When Deep Tech Helps Doctors See Clearer

With AI and cloud computing making medical imaging more accurate and intuitive, we are closer to Star Trek’s tricorder than you might expect.

AsianScientist (Aug. 7, 2018) – By Sandy Ong – In 1815, French physician René Laënnec found himself in a dilemma. He needed to listen to his patient’s heartbeat but didn’t want to press his ear against her chest. Instead, he rolled up his notebook into a tight cylinder and listened through it instead—thus, the world’s first stethoscope was born. The simple stethoscope has since revolutionised the way physicians listen to their patients’ bodies, its widespread use evident in its presence around nearly every doctor’s neck.

Fast forward to the 21st century, Dr Dornoosh Zonoobi is looking to create a similar milestone in medical technology. Her company, Medo, is developing technology that will allow doctors to see—rather than hear—and understand what is going on inside a patient using ultrasound. Though extremely powerful, the effectiveness of an ultrasound is hindered by the expertise needed to interpret the images. To overcome this, Dr Zonoobi, a research scientist with over a decade’s experience in medical imaging, and her two Medo co-founders devised an algorithm that uses machine learning and cloud computing to make ultrasound imaging easy to interpret and use in disease diagnosis.

“We started working on deep learning for ultrasound because the device and technology is there, but there aren’t too many people who can read and interpret these images,” says Dr Zonoobi. “We want to build a stethoscope of the future. We want to democratise medical imaging and make it available to anyone, anywhere.”

Making ultrasound ultra-easy to use

A Singapore-based startup, Medo is one example of how deep technology—transformative technologies based on radical engineering innovation or scientific breakthroughs—is changing the face of medical imaging and healthcare today.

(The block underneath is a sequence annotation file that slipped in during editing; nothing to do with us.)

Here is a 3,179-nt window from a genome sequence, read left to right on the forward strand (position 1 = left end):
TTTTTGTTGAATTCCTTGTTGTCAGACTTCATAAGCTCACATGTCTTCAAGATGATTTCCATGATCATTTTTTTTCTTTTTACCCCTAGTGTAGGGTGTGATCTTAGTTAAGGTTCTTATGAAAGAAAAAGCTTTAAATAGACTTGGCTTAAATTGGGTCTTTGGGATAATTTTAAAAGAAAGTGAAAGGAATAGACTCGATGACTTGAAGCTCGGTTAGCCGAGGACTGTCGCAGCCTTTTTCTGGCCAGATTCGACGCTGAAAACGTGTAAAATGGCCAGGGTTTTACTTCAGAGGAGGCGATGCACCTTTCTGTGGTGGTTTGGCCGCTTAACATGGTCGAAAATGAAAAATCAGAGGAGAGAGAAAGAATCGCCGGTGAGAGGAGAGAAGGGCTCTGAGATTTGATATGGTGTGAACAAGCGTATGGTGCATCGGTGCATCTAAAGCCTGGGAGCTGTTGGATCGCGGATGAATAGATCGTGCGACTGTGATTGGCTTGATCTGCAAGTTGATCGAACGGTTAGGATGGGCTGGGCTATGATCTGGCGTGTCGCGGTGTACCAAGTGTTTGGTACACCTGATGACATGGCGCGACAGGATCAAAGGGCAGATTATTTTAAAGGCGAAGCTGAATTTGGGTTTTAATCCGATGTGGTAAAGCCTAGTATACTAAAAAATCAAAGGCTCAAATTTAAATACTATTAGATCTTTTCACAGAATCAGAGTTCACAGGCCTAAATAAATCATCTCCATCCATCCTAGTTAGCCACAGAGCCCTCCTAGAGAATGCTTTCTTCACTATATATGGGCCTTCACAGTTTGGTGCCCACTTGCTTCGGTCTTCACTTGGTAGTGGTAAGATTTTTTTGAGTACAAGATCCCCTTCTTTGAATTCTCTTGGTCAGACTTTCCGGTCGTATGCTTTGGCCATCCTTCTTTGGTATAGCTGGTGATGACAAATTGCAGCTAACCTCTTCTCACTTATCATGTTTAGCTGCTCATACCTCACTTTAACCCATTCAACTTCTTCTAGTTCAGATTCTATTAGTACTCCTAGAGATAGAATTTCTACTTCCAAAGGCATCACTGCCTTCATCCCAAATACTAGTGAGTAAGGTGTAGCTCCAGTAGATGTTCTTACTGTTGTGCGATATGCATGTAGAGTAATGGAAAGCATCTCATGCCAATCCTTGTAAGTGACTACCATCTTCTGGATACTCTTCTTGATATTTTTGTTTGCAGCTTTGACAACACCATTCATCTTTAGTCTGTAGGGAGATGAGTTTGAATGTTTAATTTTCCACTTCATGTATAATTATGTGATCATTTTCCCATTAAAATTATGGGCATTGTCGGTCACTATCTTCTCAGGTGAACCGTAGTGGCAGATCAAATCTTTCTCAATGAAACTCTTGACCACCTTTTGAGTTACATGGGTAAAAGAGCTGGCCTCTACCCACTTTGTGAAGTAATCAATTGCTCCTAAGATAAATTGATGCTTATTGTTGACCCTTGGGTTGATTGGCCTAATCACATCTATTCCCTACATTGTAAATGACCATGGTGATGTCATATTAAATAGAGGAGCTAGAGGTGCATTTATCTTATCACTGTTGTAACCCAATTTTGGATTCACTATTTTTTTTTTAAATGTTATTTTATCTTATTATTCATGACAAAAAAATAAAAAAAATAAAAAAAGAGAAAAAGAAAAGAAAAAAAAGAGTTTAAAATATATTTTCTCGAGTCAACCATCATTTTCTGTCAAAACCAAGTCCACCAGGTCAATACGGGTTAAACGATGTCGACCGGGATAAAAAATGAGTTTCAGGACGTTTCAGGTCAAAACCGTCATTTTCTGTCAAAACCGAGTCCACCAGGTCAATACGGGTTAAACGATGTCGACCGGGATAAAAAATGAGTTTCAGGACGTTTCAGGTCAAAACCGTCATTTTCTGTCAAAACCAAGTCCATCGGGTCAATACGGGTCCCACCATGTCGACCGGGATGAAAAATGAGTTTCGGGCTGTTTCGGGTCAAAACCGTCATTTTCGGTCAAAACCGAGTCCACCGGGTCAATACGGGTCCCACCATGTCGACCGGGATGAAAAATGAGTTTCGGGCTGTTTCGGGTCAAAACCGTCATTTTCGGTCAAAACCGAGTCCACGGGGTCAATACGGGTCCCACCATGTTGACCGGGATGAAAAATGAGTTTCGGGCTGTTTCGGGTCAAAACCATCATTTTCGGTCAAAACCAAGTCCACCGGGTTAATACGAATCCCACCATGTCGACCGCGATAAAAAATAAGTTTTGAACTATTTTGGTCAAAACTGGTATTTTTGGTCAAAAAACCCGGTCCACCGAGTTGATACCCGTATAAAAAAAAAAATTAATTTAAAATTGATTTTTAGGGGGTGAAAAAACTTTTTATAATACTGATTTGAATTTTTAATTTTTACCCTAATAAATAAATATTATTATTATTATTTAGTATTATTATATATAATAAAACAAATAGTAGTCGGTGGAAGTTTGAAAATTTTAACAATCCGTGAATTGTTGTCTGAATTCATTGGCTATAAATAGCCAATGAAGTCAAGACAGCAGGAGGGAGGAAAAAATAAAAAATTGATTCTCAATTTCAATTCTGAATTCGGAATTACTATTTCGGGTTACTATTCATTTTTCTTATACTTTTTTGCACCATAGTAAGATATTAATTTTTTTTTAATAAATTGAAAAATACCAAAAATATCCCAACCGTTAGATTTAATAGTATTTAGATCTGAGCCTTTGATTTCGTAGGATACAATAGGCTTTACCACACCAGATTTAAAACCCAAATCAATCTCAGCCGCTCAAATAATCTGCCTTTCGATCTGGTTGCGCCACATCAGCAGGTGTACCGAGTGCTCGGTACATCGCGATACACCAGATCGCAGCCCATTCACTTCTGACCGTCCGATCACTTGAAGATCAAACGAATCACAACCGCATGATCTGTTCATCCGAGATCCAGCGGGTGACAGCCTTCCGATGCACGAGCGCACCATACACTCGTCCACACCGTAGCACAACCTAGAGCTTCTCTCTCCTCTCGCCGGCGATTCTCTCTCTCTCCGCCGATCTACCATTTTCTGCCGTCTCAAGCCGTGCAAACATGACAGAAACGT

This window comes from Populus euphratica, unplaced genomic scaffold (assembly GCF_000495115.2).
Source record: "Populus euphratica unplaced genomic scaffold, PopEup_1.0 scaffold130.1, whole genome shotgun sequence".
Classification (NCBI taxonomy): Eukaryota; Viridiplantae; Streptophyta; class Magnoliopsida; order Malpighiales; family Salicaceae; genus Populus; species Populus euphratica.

“I honestly believe that AI and other technologies are going to impact healthcare and revolutionise the way we think,” says Dr Zonoobi. “It’s only a matter of time before someone invents Star Trek’s medical ‘tricorder’,” she says, referring to Dr McCoy’s handheld device that could quickly scan a patient to diagnose all manner of medical conditions.

Testing was non-invasive, and the results were near-instant. Today, deep tech is making such devices appear less science fiction, and more like reality.

The inspiration for Medo came three years ago when Dr Zonoobi was working at a hospital in Edmonton, Canada. She was helping radiologists scan babies for hip dysplasia, a congenital condition that leads to higher risk of hip dislocation. The condition is easily detected via an ultrasound scan, and easily treated if discovered early.

“It gave me exposure to the power of ultrasound and what it can do, and I realised how portable ultrasound technology is… the device can literally fit into your pocket,” Dr Zonoobi explains. “But at the same time, I was watching patients who had to wait for weeks or months, or even fly in from thousands of kilometres away on helicopters to get a simple ultrasound scan.”

She teamed up with radiologists Dr Jacob Jaremko and Dr Jeevesh Kapur, and found a way to allow those on the frontlines of patient care—such as family physicians, emergency room doctors, and ambulance staff—to take ultrasound images, upload them to the Medo cloud, and receive a suggested diagnosis in real time.

Team Medo: Dr Dornoosh Zonoobi, Dr Jeevesh Kapur, and Dr Jacob Jaremko

Medo’s technology uses images taken from different angles to create a 3D model of a baby’s hip. This is then run through an algorithm that compares it to thousands of other images to determine the likelihood of the baby having hip dysplasia.

The company has just begun a clinical trial at the University of Alberta, Canada, with the aim of evaluating ultrasound scans taken by people who have no experience using the device, to determine how user-friendly Medo is. This follows a three-year trial, completed last July, which proved the technology’s efficacy and accuracy at detecting hip dysplasia. Ultimately, Dr Zonoobi wants to expand Medo for use in detecting other conditions.

A new way of predicting strokes